I don’t agree with all of his conclusions on many of these issues, but I can damn sure understand why he feels as he does. If you didn’t live it, you wouldn’t understand. [The Boomers were screaming about the Hedgemony sooner than others, because we had already been down this road, but no one paid attention.]

Another claim about his recent appearances is that he craves the media spotlight and is riding on Obama’s mantle. That’s the wrong way around.

Here’s another another biography with even more of his accomplishments.

The man was featured on PBS Frontline in 1987. He has received seven honorary doctorates, including from Colgate University [Baptist], Valparaiso University [Lutheran], United Theological Seminary [Methodist], and Chicago Theological Seminary [Baptist]. He took the Trinity United Church of Christ from a congregation of 87 to 10,000, making it the largest UCC congregation. He has accomplished things. He is somebody. He will be written about and remembered with or without Obama. He is one of the most influential churchmen in the country, but the media don’t know that, because he isn’t in their rolodex. If he craved attention, he would have been on television like Falwell and DonoWho.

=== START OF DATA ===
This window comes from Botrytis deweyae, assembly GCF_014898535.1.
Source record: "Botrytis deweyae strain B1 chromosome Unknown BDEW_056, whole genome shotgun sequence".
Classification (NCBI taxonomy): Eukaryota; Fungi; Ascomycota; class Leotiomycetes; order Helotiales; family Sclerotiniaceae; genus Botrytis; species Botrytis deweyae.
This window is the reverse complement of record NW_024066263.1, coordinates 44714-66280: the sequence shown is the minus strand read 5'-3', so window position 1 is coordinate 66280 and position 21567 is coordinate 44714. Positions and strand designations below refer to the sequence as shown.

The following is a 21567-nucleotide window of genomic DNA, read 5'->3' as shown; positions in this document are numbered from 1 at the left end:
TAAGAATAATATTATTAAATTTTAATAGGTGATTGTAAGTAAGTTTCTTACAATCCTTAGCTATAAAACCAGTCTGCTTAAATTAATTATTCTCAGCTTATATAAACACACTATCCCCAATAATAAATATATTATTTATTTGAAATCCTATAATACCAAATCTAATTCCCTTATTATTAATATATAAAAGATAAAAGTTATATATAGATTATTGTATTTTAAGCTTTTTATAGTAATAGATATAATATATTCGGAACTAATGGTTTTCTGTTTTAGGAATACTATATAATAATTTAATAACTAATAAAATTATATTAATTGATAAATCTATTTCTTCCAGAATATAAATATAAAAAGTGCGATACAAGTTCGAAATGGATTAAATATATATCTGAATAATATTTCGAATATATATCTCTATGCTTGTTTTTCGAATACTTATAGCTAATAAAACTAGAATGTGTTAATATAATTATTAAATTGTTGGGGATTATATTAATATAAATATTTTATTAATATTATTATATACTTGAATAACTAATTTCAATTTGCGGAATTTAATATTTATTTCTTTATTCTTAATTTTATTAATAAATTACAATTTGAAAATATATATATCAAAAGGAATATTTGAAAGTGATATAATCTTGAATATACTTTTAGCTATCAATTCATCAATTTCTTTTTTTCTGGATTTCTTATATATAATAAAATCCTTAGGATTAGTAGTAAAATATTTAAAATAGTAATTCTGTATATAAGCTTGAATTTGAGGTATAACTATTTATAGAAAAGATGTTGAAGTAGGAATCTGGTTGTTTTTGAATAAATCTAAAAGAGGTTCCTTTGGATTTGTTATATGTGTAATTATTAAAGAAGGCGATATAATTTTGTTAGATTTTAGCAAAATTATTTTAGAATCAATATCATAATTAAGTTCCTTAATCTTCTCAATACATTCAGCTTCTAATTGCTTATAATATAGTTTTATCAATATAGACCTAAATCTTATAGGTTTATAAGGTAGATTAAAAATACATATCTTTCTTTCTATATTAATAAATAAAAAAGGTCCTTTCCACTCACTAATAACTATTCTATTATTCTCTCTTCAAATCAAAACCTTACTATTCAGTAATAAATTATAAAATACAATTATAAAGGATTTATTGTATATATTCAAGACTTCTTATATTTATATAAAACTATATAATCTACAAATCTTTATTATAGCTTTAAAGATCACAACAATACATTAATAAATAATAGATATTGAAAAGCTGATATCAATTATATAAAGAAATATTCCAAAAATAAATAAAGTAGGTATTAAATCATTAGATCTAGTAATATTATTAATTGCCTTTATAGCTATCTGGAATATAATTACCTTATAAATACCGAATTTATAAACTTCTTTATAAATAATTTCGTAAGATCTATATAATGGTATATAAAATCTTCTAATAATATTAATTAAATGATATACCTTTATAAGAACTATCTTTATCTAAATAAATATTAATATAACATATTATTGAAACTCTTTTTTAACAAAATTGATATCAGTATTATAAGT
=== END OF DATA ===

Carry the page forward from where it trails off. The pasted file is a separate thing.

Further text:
When Obama made his first dismissive remarks about Reverend Wright, the Reverend realized that Obama wasn’t the leader he hoped for, but just another politician, who took up space in his congregation as a stepping stone to power. Obama used the black political machine in Chicago to advance his career, not to advance the machine’s causes.

If Obama loses the primary or the election, his place in history will be much less important than that of Jeremiah Wright. It is also likely that he will have a problem retaining his Senate seat after showing his disrespect for Reverend Wright. Chicago politics is like that.


1 hipparchia { 05.02.08 at 9:25 pm }

also, if you’ve lived down here in the south, you’ve heard that style of preaching in both black and white churches. always assuming, of course, that you’ve been open-minded enough to visit your friends’ houses of worship occasionally, even if your own is of a more sedate nature. this is a tall assumption in some cases, i admit.